Fair shouts for parents
IF you want parents to turn up at a school, tell them you are going to close it down. This is an established truism among education professionals. However, it accurately reflects the true nature of parent involvement. Parents are there because they have children at school. If they did not, they would not be involved. Their interest focuses on the things that have an impact on their own children - and closing the school comes pretty high up the list.
Indeed, if we consider the times when parent pressure has erupted on to the national stage, the issue was always one which individual parents could see had a direct impact on their own children. In the mid-eighties, the campaign against national testing had such massive support because parents feared their children would not do well in the tests. When parents campaigned for seat belts in school buses following the tragic death of two children in a road accident, they were rightly concerned with their own children's safety.
When thousands of parents joined teachers to march through the streets of Edinburgh in 1996 to complain against constant cuts in government spending, it was because they could see the lack of money was again having an adverse effect on their own children. Most recently, when parents complained vociferously over the exams debacle, it was because their children had suffered.
It is not surprising that the form of parental involvement set up by parents themselves very much reflects this dimension. Parent teacher and parent associations, their own creations, are often chaotic. They become involved in a range of activities to do with the welfare of the children, whether this is fundraising to support the school or organising discos for the children, but every now and then they get annoyed enough to take on a serious issue.
As the Scottish Executive is busy congratulating itself on the 1,500 responses to the national debate, it is worth reminding ministers that the original consultation on setting up school boards attracted 8,000 responses, 96 per cent of which were opposed. A huge number came from PTAs in stark contrast to the minimal response rate from school boards to government consultations in subsequent years.
However, the nature of parent involvement was utterly ignored when school boards were set up. It is well known that their raison d'etre had nothing to do with increasing parent participation, but rather with laying the groundwork for taking education out of the hands of local authorities through the opting-out process. Consequently boards owe more to business management structures than to parent interests. They are small, have complicated election procedures, bring in outsiders and, more crucially, focus on management issues like the school development plan rather than tuning into parents' views.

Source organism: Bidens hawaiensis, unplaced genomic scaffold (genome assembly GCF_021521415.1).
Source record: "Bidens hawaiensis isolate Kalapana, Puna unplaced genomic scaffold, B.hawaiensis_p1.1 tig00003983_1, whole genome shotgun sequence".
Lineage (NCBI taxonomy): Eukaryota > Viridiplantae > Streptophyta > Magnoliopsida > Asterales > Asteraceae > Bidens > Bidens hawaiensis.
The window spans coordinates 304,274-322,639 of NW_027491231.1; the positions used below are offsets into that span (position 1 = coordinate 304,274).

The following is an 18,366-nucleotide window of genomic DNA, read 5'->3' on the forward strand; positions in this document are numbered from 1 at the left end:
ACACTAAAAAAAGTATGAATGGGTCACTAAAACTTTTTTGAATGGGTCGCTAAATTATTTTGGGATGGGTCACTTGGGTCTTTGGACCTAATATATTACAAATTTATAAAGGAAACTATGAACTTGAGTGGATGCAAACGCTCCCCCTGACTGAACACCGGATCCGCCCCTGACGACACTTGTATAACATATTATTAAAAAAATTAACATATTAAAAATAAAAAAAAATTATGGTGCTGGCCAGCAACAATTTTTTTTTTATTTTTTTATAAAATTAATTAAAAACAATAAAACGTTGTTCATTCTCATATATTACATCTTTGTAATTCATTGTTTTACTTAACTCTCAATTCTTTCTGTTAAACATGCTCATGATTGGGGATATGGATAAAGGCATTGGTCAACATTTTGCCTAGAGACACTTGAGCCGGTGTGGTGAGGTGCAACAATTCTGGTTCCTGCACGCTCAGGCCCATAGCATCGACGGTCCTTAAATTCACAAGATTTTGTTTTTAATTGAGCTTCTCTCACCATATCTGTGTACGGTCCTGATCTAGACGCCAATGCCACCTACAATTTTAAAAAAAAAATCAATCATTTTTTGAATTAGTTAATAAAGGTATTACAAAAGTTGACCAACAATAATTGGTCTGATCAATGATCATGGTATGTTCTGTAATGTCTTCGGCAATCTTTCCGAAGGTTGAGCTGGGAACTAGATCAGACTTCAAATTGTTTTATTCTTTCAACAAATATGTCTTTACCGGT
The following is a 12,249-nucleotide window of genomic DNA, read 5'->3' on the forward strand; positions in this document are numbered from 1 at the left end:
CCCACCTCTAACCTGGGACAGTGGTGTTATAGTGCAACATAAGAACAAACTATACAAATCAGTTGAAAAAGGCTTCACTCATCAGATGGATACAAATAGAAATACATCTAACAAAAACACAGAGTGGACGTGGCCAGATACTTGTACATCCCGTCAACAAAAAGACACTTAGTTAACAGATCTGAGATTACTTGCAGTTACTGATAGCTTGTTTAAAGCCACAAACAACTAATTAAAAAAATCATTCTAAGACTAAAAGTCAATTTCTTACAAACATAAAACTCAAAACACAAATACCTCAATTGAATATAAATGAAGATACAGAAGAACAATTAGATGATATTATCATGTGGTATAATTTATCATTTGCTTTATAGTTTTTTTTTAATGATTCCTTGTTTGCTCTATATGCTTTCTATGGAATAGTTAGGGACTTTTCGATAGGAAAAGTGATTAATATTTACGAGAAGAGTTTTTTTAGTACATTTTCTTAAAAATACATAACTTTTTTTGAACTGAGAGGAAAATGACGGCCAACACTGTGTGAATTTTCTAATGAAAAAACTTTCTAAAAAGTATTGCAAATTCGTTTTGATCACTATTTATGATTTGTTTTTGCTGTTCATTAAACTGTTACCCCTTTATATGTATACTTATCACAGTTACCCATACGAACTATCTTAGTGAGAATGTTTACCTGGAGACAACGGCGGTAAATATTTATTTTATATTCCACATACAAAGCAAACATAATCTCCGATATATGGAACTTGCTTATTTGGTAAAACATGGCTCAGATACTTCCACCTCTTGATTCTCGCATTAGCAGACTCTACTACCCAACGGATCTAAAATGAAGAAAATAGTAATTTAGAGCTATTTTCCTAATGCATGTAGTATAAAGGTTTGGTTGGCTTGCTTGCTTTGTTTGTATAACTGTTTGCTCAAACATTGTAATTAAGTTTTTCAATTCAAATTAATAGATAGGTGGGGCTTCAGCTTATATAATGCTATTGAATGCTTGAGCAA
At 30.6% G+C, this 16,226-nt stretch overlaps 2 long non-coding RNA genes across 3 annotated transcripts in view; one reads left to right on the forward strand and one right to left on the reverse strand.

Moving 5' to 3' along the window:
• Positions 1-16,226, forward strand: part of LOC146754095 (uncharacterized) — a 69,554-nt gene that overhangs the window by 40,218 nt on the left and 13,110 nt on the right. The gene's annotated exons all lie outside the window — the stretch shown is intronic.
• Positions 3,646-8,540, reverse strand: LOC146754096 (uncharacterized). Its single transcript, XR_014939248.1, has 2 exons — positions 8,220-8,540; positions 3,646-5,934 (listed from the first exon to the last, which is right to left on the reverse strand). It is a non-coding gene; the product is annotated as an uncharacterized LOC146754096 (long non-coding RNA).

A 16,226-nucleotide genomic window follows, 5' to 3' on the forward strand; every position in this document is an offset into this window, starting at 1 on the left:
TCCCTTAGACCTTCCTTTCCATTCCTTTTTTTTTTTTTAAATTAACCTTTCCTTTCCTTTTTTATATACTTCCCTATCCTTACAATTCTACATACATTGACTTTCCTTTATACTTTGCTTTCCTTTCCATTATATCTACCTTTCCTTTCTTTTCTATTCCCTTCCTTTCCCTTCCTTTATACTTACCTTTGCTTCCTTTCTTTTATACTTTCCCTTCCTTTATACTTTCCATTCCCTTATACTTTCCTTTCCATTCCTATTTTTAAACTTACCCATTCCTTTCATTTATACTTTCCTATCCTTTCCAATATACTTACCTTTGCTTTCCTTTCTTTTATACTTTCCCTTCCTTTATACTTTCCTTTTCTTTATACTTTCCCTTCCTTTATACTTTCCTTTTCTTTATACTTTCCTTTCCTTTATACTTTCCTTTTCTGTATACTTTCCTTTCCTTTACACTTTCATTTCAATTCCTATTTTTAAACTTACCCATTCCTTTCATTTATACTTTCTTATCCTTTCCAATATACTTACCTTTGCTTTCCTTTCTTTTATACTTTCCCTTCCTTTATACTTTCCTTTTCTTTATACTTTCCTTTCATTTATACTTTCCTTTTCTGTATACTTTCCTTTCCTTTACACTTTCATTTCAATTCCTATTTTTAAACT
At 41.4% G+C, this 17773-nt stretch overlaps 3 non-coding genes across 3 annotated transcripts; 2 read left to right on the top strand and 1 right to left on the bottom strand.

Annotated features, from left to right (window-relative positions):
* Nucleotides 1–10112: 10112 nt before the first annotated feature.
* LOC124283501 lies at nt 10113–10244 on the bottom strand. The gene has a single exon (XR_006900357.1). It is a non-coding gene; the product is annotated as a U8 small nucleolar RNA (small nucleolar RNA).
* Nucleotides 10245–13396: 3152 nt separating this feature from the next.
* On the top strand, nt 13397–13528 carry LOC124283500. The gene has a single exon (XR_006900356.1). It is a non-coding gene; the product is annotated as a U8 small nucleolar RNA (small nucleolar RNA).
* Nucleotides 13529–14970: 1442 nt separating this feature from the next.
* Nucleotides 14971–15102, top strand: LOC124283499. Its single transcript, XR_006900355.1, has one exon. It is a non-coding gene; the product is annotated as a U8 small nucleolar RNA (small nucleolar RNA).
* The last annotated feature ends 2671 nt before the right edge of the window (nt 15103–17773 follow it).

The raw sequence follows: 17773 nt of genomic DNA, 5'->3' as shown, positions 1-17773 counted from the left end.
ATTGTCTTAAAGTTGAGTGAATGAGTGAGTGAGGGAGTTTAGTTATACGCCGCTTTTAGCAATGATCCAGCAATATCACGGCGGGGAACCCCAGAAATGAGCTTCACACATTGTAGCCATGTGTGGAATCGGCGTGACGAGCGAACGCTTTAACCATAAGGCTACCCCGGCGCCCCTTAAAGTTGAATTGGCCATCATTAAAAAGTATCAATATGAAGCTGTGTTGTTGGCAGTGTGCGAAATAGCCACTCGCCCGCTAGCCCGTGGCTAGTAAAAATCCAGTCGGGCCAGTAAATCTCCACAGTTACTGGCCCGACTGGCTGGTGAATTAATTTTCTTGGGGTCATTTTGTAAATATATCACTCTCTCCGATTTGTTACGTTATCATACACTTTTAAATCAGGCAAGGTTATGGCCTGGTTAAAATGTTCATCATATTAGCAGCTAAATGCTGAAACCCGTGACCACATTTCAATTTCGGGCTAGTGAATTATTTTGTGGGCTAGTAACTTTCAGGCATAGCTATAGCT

Philip Banks's recent critique of school boards is an accurate description of all that is wrong with the structure. The fact that many parents have worked hard to do the best they can with a flawed set-up does not make that set-up any more acceptable.
However, the Banks report does not really move us forward because it looked at how parents can best serve the system, not how the system can serve parents. It is not, after all, for parents to deliver the Executive's raising achievement agenda. Parents do have a right to expect the very best education but do not have to worry about how this is delivered any more than customers of Scottish Water have to work out how clean water is supplied to their taps - as long as it is.
So, what should be done? The starting point is to refocus on why parents are involved; to recognise that their central interest is their own child. The second is to recognise that their level of interest and involvement will vary according to their own time availability and the relevance of the issues. The stushie over the 2000 exam diet only affected the parents of children who had sat the exams, but not parents of primary school children.
The fundraising and social activities of PTAs and PAs are important in building a sense of community but the right of boards to receive information and be consulted has been important in establishing a better dialogue with officials. Clearly both are needed, but packaged in a parent-friendly way.
he best solution is a statutory role, but leave detailed arrangements to local decisions. Membership should be flexible and open. There should be none of this "non-members can attend as observers" nonsense which bedevils wider involvement in boards. The central support currently offered to boards should be widened to support all parents and the focus should be on parents' needs. Consultations should be openly sifted with parents actively invited to respond to those of most relevance to them - for example, the recent consultation on school meals - but informed of the others so that they can pursue them if they want.
Costly election systems should be abolished and the money used to improve communications between schools and parents, perhaps with more direct mailings home. And the important role parents have in helping to build the school community should be recognised and supported, not regarded as some inferior activity, tolerated only because it delivers extra money for the headteacher.
With one body embracing all parent activities, the headteacher and staff will find it easier to be involved and keep parents informed. Of course, the consequence is that the need for two parent bodies at a national level will disappear. True - and who said turkeys never vote for Christmas? However, the rationale should always be for good and effective parent involvement.
Judith Gillespie is development manager with the Scottish Parent Teacher Council.